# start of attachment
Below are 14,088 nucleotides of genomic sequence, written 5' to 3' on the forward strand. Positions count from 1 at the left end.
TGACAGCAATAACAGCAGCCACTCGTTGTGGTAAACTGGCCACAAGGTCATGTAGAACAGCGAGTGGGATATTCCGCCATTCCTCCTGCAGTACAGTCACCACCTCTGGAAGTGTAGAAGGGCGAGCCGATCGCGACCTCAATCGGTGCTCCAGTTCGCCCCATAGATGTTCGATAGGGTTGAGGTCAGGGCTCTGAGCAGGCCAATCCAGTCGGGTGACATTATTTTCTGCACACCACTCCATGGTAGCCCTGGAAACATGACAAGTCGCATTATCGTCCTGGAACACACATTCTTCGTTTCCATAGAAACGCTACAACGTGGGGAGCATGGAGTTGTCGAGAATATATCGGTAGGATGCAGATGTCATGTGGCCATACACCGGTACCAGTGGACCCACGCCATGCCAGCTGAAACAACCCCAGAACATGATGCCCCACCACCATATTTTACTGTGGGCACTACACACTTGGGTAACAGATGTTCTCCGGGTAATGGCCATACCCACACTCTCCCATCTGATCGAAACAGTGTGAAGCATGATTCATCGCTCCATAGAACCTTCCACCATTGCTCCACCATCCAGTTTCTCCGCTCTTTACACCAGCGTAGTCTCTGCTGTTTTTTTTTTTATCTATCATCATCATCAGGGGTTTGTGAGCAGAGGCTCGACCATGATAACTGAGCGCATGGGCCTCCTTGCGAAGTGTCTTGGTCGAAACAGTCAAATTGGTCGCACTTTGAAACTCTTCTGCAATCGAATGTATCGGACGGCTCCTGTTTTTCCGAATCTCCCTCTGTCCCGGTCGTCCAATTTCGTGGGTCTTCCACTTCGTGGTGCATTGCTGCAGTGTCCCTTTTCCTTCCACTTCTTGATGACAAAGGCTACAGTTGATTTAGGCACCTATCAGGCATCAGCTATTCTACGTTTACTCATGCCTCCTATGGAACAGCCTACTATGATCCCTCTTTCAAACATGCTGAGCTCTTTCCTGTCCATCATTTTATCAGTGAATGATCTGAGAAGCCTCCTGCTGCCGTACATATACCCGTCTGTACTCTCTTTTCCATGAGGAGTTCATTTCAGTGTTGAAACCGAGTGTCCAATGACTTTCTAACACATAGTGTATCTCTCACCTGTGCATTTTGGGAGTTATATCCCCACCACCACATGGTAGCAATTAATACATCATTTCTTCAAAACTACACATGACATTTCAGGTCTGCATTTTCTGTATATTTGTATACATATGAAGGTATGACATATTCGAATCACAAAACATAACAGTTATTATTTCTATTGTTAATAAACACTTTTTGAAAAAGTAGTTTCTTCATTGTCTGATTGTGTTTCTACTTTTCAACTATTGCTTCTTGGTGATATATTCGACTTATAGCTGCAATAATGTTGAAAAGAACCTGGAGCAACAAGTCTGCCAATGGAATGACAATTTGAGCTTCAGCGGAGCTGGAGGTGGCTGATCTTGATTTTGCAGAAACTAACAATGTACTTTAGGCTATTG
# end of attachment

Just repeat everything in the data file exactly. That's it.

Below are 14,088 nucleotides of genomic sequence, written 5' to 3' on the forward strand. Positions count from 1 at the left end.
TGACAGCAATAACAGCAGCCACTCGTTGTGGTAAACTGGCCACAAGGTCATGTAGAACAGCGAGTGGGATATTCCGCCATTCCTCCTGCAGTACAGTCACCACCTCTGGAAGTGTAGAAGGGCGAGCCGATCGCGACCTCAATCGGTGCTCCAGTTCGCCCCATAGATGTTCGATAGGGTTGAGGTCAGGGCTCTGAGCAGGCCAATCCAGTCGGGTGACATTATTTTCTGCACACCACTCCATGGTAGCCCTGGAAACATGACAAGTCGCATTATCGTCCTGGAACACACATTCTTCGTTTCCATAGAAACGCTACAACGTGGGGAGCATGGAGTTGTCGAGAATATATCGGTAGGATGCAGATGTCATGTGGCCATACACCGGTACCAGTGGACCCACGCCATGCCAGCTGAAACAACCCCAGAACATGATGCCCCACCACCATATTTTACTGTGGGCACTACACACTTGGGTAACAGATGTTCTCCGGGTAATGGCCATACCCACACTCTCCCATCTGATCGAAACAGTGTGAAGCATGATTCATCGCTCCATAGAACCTTCCACCATTGCTCCACCATCCAGTTTCTCCGCTCTTTACACCAGCGTAGTCTCTGCTGTTTTTTTTTTTATCTATCATCATCATCAGGGGTTTGTGAGCAGAGGCTCGACCATGATAACTGAGCGCATGGGCCTCCTTGCGAAGTGTCTTGGTCGAAACAGTCAAATTGGTCGCACTTTGAAACTCTTCTGCAATCGAATGTATCGGACGGCTCCTGTTTTTCCGAATCTCCCTCTGTCCCGGTCGTCCAATTTCGTGGGTCTTCCACTTCGTGGTGCATTGCTGCAGTGTCCCTTTTCCTTCCACTTCTTGATGACAAAGGCTACAGTTGATTTAGGCACCTATCAGGCATCAGCTATTCTACGTTTACTCATGCCTCCTATGGAACAGCCTACTATGATCCCTCTTTCAAACATGCTGAGCTCTTTCCTGTCCATCATTTTATCAGTGAATGATCTGAGAAGCCTCCTGCTGCCGTACATATACCCGTCTGTACTCTCTTTTCCATGAGGAGTTCATTTCAGTGTTGAAACCGAGTGTCCAATGACTTTCTAACACATAGTGTATCTCTCACCTGTGCATTTTGGGAGTTATATCCCCACCACCACATGGTAGCAATTAATACATCATTTCTTCAAAACTACACATGACATTTCAGGTCTGCATTTTCTGTATATTTGTATACATATGAAGGTATGACATATTCGAATCACAAAACATAACAGTTATTATTTCTATTGTTAATAAACACTTTTTGAAAAAGTAGTTTCTTCATTGTCTGATTGTGTTTCTACTTTTCAACTATTGCTTCTTGGTGATATATTCGACTTATAGCTGCAATAATGTTGAAAAGAACCTGGAGCAACAAGTCTGCCAATGGAATGACAATTTGAGCTTCAGCGGAGCTGGAGGTGGCTGATCTTGATTTTGCAGAAACTAACAATGTACTTTAGGCTATTG